On March 9, 1976, a violent explosion, fueled by high concentrations of methane gas and coal dust, ripped through the Scotia mine in the heart of Eastern Kentucky coal country. The blast killed fifteen miners who were working nearly three and a half miles underground; two days later, a second explosion took the lives of eleven rescue workers. For the miners’ surviving family members, the loss of their husbands, fathers, and sons was only the beginning of their nightmare.

In The Scotia Widows, Gerald M. Stern, the groundbreaking litigator and acclaimed author of The Buffalo Creek Disaster, recounts the epic four-year legal struggle waged by the widows in the aftermath of the disaster. Stern shares a story of loss, scandal, and perseverance–and the plaintiffs’ fight for justice against the titanic forces of “Big Daddy Coal.”

Confronted at nearly every turn by a hostile judge and the scorched-earth defense of the Scotia mine’s owners, family members also withstood the opprobrium of some of their neighbors, most of whom relied on coal mining for their livelihoods. Meanwhile, Stern, representing the widows of the disaster on contingency, amassed huge bills and encountered a litany of formidable obstacles. The Eastern Kentucky trial judge withheld disclosure of his own personal financial interest in coal mining, and a popular pro-coal former Kentucky governor served as the lead defense counsel. The judge also suppressed as evidence the federal mine study that pointed to numerous safety violations at the Scotia mine: In a rush to produce more coal, necessary ventilation had been short-circuited, miners had not been trained in the use of self-rescue equipment, and ventilation inspections had not been made. Moreover, Scotia did not even have a trained rescue team. Ultimately, the Scotia widows’ ordeal helped to inspire the Federal Mine Safety and Health Act of 1977, which changed safety regulations for coal mines throughout the country.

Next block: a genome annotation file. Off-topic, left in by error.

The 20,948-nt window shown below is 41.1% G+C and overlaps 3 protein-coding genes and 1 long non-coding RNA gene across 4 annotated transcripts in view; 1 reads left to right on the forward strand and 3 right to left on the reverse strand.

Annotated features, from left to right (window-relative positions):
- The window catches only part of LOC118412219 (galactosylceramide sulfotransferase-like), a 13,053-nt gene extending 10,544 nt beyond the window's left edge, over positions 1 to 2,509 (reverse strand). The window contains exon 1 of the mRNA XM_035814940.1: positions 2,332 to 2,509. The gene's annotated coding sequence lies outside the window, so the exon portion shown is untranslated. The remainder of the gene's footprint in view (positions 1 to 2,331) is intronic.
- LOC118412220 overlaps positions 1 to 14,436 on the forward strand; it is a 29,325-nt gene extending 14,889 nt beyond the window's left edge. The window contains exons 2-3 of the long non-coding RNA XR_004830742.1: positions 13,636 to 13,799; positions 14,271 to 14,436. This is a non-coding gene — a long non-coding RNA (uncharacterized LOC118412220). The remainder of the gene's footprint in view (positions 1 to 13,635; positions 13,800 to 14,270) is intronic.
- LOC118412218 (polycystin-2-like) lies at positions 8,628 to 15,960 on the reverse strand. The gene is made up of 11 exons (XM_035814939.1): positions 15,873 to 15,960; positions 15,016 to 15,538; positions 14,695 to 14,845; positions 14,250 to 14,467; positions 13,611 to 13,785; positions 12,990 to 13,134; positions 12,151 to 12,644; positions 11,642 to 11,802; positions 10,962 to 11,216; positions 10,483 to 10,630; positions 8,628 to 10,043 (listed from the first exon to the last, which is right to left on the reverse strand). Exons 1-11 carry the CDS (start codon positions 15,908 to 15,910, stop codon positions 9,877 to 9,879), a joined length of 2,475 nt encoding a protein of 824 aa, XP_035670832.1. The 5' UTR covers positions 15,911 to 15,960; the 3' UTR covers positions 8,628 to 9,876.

The Scotia Widows portrays in gripping detail young women deciding to pursue a landmark legal campaign against powerful corporate interests and the judge who protected them. It is a critically important and timeless story of ordinary people who took a stand and refused to give up hope for justice.

Praise for The Scotia Widows:

“This is a very scary story, a guided tour of the grinding cogs and spinning wheels inside the machinery of justice. Gerald Stern’s compassionate account of the ordeal of the Scotia widows shows you how horribly out of kilter it can all get when greed and self-interest are at the controls. Only with luck and the expertise of Stern does justice emerge in the end, a bit tarnished but still intact.”
–Jonathan Harr, author of A Civil Action